xxxxxIn this essay I have only outlined Coulter’s journey from his comprehension of the critical need for accurate, repeatable, and rapid blood-cell counts through his commercialization of the Coulter Principle in the groundbreaking Model A counter and its incremental elaboration into the revolutionary Model S hematology analyzer. The thesis provides much greater detail regarding that journey and the shifting historical context in which it occurred.22 As an introduction to the early production instruments mentioned therein, this essay should be of interest to not only readers involved with clinical hematology, but also to anyone curious about medical biophysics and bio-engineering technology.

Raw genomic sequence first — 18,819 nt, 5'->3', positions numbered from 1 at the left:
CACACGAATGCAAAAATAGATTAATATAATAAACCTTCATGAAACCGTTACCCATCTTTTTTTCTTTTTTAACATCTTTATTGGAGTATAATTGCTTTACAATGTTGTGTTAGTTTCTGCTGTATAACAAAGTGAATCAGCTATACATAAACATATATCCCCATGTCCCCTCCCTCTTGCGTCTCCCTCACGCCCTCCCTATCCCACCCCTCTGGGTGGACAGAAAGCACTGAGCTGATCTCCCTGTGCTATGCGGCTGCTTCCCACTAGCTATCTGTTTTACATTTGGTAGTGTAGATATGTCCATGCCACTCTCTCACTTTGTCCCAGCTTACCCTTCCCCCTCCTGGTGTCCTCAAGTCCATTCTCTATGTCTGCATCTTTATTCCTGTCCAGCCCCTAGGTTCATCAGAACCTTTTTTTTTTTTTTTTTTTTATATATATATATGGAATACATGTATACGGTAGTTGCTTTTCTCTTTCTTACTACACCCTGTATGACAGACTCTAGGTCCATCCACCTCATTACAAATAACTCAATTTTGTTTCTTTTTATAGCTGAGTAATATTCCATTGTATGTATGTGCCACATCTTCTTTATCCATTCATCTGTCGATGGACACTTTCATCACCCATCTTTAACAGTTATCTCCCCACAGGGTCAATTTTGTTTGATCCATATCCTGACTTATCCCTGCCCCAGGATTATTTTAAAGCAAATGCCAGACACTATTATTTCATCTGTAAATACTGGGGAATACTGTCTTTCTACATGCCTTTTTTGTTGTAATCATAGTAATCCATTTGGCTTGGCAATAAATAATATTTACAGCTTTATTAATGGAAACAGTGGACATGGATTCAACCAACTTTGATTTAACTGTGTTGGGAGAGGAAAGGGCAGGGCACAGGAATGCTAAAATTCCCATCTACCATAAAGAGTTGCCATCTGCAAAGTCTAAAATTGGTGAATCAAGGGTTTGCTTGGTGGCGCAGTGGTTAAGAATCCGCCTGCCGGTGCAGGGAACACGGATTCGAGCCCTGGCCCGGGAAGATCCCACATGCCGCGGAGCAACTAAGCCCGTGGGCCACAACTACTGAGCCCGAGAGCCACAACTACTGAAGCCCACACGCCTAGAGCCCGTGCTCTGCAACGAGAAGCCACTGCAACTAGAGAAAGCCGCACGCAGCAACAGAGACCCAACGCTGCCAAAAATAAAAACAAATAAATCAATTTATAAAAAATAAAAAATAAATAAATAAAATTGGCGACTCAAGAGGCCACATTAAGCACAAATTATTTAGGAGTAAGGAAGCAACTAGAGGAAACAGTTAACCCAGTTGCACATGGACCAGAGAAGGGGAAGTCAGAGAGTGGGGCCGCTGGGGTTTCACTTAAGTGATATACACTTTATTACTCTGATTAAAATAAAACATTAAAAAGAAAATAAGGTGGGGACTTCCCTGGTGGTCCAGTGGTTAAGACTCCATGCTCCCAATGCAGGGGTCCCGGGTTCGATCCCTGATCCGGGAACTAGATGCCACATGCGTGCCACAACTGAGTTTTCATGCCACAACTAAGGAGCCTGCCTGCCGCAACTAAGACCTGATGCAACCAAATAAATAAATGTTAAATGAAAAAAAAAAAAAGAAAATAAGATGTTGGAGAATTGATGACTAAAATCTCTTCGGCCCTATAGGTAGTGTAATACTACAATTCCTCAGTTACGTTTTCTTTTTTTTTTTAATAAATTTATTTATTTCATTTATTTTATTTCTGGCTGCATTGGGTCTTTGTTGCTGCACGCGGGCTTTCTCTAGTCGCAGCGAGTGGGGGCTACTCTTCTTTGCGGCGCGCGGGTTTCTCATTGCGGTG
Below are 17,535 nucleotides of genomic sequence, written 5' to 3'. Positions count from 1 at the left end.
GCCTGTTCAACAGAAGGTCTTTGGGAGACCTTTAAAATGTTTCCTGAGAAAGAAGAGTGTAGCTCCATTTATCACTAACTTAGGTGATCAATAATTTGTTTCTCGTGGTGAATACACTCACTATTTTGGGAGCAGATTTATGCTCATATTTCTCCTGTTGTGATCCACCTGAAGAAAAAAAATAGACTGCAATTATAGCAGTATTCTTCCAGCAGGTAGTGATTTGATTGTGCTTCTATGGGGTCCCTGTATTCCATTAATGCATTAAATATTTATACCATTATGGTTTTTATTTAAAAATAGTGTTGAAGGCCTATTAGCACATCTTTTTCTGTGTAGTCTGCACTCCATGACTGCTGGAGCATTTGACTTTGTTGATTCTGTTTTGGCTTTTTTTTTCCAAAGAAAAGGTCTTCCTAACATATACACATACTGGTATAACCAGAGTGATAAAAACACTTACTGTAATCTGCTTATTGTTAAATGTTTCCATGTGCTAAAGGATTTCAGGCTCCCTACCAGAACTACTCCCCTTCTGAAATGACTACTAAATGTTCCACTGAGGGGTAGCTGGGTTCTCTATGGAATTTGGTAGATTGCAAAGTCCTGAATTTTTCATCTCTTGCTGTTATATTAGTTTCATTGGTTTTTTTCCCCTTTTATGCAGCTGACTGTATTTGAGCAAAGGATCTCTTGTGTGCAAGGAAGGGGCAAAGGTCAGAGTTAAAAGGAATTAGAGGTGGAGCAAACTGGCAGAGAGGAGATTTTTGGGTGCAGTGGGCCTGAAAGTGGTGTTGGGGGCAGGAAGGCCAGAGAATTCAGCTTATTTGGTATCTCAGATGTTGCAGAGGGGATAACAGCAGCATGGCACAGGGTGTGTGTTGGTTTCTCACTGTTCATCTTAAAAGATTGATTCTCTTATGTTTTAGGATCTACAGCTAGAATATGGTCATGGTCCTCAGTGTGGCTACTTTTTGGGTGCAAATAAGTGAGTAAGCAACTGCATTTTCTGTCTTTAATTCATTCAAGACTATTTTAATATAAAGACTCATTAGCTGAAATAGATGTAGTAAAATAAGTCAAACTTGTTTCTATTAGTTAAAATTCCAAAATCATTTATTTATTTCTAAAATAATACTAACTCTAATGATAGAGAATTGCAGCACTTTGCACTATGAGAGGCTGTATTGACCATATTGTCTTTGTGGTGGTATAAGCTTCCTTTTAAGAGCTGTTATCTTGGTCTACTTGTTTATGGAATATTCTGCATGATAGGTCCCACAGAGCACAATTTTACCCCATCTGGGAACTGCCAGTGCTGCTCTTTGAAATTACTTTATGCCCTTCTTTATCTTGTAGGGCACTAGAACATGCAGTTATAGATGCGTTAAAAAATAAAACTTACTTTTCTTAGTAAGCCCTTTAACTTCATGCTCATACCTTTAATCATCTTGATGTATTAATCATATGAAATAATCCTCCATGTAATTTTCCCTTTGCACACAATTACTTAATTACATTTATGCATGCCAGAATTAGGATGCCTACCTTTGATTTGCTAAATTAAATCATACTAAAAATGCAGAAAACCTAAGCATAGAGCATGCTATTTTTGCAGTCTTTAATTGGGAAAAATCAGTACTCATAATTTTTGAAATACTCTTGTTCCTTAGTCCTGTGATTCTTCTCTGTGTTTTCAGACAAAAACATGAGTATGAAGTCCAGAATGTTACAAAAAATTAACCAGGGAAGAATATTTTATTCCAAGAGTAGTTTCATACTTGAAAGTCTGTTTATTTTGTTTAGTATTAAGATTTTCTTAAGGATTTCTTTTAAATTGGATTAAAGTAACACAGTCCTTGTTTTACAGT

Based on research as a Donovan Fellow for the MA degree in history at the University of Kentucky, Lexington. The Donovan Program provided all required tuition. As an introductory overview of the thesis, an edited version of this essay without instrument images has been published (The Coulter Principle: A history. Cytometry A 2022;101A:8-11).
About The Author
Marshall Don. Graham was Technical Advisor to Wallace H. Coulter, June 1978 to November 1997, Coulter Corporation; Principal Staff Development Scientist, emeritus, December 2011, Beckman Coulter, Inc.
Related TBP Content